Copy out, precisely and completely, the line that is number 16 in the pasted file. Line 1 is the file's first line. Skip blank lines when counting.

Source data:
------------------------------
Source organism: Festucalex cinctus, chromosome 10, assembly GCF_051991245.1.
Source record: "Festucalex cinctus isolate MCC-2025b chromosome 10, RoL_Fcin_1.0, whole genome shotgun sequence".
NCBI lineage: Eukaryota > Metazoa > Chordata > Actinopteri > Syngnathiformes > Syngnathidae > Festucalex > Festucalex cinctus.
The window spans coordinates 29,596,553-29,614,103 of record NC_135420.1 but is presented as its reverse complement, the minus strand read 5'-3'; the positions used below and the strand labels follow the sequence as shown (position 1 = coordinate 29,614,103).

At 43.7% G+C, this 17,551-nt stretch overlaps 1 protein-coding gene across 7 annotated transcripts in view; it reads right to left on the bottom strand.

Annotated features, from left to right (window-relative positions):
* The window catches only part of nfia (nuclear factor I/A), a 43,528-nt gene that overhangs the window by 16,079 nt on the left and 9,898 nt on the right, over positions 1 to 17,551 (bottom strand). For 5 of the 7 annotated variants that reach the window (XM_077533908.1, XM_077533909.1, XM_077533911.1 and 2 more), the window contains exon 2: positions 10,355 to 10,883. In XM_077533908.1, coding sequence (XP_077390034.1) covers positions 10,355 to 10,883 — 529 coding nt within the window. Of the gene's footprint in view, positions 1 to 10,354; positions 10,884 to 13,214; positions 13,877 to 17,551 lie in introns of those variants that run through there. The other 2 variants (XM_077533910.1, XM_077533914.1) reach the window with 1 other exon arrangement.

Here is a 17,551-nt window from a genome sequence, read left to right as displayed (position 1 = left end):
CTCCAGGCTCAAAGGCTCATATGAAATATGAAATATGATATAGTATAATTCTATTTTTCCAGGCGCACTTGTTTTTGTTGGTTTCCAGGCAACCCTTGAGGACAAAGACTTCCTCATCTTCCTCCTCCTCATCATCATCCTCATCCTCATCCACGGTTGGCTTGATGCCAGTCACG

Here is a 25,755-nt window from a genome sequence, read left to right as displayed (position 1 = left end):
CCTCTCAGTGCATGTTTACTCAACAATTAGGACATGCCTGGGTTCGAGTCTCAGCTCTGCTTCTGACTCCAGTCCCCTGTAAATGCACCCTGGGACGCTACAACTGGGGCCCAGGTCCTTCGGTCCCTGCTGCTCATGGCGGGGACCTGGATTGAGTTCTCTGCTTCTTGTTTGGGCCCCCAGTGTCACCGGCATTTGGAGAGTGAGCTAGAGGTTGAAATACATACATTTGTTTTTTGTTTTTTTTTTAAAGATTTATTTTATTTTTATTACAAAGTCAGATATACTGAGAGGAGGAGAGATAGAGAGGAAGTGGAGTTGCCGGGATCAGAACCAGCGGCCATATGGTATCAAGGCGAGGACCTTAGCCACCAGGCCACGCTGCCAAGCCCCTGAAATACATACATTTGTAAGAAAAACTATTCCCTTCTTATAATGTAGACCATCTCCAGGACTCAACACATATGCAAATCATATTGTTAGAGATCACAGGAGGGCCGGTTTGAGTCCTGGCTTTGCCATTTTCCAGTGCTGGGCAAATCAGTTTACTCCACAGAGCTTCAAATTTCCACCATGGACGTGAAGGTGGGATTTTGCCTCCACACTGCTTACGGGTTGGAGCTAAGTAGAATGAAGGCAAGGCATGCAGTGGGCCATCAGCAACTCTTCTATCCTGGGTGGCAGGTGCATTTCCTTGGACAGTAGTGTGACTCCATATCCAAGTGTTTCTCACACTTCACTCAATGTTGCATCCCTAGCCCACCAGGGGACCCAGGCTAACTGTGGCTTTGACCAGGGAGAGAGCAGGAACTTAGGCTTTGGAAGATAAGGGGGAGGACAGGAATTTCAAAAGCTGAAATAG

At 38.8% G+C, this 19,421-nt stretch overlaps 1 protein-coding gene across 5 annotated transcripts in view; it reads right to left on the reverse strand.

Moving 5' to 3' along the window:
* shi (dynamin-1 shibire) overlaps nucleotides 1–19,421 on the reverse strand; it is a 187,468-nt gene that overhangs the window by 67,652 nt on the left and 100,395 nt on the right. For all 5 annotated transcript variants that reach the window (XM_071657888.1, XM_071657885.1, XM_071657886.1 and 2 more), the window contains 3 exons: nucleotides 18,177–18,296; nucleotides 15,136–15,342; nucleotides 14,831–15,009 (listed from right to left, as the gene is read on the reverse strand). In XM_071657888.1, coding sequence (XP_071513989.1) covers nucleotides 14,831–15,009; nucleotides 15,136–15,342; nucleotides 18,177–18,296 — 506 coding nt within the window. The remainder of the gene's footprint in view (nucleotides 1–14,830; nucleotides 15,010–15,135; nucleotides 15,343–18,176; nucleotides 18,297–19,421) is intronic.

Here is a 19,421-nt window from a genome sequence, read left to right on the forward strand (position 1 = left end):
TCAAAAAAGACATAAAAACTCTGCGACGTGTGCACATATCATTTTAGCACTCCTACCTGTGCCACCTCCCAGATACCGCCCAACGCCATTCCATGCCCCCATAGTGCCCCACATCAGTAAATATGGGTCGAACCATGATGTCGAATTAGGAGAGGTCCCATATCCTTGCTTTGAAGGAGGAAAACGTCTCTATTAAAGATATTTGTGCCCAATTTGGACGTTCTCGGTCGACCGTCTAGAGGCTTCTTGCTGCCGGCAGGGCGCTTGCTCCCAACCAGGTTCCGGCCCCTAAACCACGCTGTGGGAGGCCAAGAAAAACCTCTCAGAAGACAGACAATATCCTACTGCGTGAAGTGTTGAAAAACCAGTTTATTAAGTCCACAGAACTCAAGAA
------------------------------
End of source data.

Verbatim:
TCAAAAAAGACATAAAAACTCTGCGACGTGTGCACATATCATTTTAGCACTCCTACCTGTGCCACCTCCCAGATACCGCCCAACGCCATTCCATGCCCCCATAGTGCCCCACATCAGTAAATATGGGTCGAACCATGATGTCGAATTAGGAGAGGTCCCATATCCTTGCTTTGAAGGAGGAAAACGTCTCTATTAAAGATATTTGTGCCCAATTTGGACGTTCTCGGTCGACCGTCTAGAGGCTTCTTGCTGCCGGCAGGGCGCTTGCTCCCAACCAGGTTCCGGCCCCTAAACCACGCTGTGGGAGGCCAAGAAAAACCTCTCAGAAGACAGACAATATCCTACTGCGTGAAGTGTTGAAAAACCAGTTTATTAAGTCCACAGAACTCAAGAA